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Killer whales not made for killer entertainment

Although Seaworld does some good, marine creatures’ health is crucial. |



While Seaworld tries to create the best living conditions for killer whales, they are simply not made for captivity.

Prohibitive Bill

Rep. Adam Schiff announced on Nov. 6 plans to introduce a bill that would phase out Seaworld’s shows by prohibiting the breeding of captive orcas, ending the capture of the wild animals and stopping their import and export, according to an article in the LA Times.  

The bill focuses on preserving these animals, which is best accomplished by allowing them to flourish in the wild. The stresses placed on orcas in captivity such as the size of their tank, their proximity to other orcas or even the interactions with humans, are unnatural for these animals who, in the wild, live with fewer environmental stressors. That is why this bill is important — not to attack Seaworld, but to maintain the well-being of orcas.

The Controversy

Much of the controversy surrounding this issue aims at attacking Seaworld as an inhumane exploiter of sea life. However, part of their goal seeks to educate people on marine life through entertainment.

The issue should focus on what is best for the animals. Studies on orcas indicate they live healthier lives in the wild. Most of the orcas in captivity show dorsal fin collapse, which is found in only about 1 percent of whales in the wild. This occurs when whales are dehydrated, ill or, most commonly, when fin tissue is unhealthy from not swimming as much as necessary.

This bill would offer orcas the best living conditions and preserve the natural beauty of these animals. While Seaworld strives to provide a healthy environment for them, it does not have the means to provide proper living conditions.

The Effect on Whales

While they promise to fix these issues by making their tanks larger and trying to implement more “natural” whale shows, an animal that swims 75 miles a day, according to the Whale Research Center, simply cannot do so in a 200-foot tank. According to the Animal Welfare Institute, orcas in the wild show strong ties to their pods, and when these animals are extracted from their families they show extreme psychological stress.

Society has come a long way on this issue and recognizes Seaworld’s training is not only unnatural for them, but proves detrimental to their quality of life.


Much progress on this issue is due to the documentary “Blackfish,” which presents the history of using orcas and the treatment of the animals in captivity. Time and time again research shows their best lives are lived in the wild, and not in captivity. It reveals 127 out of 151 orcas taken into captivity are now dead and the life expectancy goes down 20 to 30 years for male orcas and 40 to 50 years for female orcas, according to Whale and Dolphin Conservation.

While Seaworld does not purposefully exploit these animals, the health of the orcas should come before the entertainment they offer people.

Setting a Precedent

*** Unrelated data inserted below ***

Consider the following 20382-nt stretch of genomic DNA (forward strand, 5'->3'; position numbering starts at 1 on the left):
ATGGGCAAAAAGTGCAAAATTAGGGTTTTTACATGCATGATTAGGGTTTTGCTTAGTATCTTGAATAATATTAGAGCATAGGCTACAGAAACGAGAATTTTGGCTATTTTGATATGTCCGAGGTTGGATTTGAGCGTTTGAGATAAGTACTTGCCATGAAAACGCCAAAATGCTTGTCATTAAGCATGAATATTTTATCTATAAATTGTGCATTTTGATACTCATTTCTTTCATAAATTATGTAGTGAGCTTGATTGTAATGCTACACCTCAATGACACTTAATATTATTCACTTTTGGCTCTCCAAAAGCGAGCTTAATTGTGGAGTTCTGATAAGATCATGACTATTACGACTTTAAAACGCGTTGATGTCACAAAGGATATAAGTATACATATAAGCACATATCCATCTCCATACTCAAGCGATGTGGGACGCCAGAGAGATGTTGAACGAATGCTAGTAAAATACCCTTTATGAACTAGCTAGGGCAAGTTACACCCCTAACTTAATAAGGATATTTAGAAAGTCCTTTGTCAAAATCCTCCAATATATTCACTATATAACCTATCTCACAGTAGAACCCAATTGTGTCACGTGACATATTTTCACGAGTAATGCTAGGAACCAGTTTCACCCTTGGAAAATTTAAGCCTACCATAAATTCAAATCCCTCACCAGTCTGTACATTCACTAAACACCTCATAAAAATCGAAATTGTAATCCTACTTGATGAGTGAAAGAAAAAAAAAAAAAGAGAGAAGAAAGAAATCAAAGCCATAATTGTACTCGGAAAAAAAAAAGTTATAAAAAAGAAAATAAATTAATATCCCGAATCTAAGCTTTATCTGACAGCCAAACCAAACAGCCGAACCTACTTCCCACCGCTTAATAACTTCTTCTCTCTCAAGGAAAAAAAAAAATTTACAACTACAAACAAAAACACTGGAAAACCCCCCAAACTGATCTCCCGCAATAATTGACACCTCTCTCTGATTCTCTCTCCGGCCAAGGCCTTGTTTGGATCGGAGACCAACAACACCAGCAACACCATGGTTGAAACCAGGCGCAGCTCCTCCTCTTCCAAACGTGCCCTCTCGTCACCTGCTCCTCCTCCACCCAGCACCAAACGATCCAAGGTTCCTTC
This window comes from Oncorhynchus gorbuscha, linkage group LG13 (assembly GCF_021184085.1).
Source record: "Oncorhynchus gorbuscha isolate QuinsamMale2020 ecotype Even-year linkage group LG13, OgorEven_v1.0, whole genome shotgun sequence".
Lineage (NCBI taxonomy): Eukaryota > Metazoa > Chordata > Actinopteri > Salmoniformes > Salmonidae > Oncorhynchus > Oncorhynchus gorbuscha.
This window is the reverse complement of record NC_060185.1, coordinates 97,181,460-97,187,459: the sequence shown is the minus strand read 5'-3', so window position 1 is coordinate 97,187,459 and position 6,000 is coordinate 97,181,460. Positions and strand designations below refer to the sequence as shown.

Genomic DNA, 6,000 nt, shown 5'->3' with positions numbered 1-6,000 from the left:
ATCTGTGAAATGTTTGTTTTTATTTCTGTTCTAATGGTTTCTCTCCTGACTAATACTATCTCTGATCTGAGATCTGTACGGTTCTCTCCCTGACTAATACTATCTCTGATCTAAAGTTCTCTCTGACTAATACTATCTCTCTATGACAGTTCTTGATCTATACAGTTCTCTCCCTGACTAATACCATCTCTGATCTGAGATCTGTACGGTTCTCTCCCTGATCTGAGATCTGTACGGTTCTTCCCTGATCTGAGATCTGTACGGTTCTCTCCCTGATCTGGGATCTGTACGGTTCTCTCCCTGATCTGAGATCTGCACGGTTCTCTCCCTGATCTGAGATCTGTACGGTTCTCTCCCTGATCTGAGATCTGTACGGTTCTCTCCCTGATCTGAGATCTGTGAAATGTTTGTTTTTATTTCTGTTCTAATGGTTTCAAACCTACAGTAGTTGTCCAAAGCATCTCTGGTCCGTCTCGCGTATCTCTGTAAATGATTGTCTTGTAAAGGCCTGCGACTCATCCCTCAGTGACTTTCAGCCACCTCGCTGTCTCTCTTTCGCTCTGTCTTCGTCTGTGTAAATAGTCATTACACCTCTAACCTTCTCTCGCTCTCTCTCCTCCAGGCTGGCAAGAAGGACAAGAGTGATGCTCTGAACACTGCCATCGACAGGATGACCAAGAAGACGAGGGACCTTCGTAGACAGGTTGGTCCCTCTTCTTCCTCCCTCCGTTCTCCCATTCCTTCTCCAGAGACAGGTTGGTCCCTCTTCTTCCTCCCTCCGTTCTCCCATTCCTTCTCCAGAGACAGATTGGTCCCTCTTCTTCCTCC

This bill sets the precedent for placing the humane treatment of animals over their entertainment value. I am excited to see what happens with this bill and hope people continue to fight, not against Seaworld, but for the health and lives of these animals.

Your Turn.  Post a Comment

  1. Caitlin Cambern

    Great article. Thank you for sharing this with the Biola community. In Genesis 1:26, God gives man dominion over all living things. This does not, by any means, give us permission to exploit animals as zoos and marine parks do. SeaWorld's business model is outdated and cruel. There are other ways of educating the public about these beautiful creatures, and keeping them in tiny tanks and forcing them to perform tricks is NOT the way to go.

    The California Coastal Commission (CCC) recently voted on whether or not to allow SeaWorld San Diego to expand its orca tanks in the "Blue World" project. The CCC voted yes to the expansion, with the condition that SeaWorld can no longer breed, transport, or take orcas from the wild. SeaWorld is extremely upset over this. They want to continue these practices in the name of "conservation". This is not conservation, this is greed and selfishness.

    Again, great article. Thank you!! November 19, 2015

  2. E. K.

    Dorsal fin collapse is not indicative of poor health, as even Naomi Rose, an anti-SeaWorld activist, has admitted. Also, the 1% statistic is representative of only one population, but it doesn't really matter, as dorsal collapse is merely an aesthetic issue.

    Orcas generally don't swim long distances just "for fun." They wouldn't waste the valuable calories. Instead, they swim far because they have to in order to find food. SeaWorld has also stopped separating orcas unless it is absolutely necessary.

    Blackfish is an incredibly biased movie. I have watched it a few times and have done research on both sides of the controversy. About 80% of the so-called "facts" in Blackfish are false. One of these is the claim about lifespans. Blackfish claims that it is normal for female orcas to live to 90 years in the wild, and for males to live to 60 years. However, the National Oceanic and Atmospheric Administration (NOAA) says that wild orcas live 25-30 years (male) and 40-50 years (female). Many wild orcas also don't reach these ages.

    I absolutely love Biola, but I am disappointed by this author's apparent lack of critical thinking. October 7, 2017

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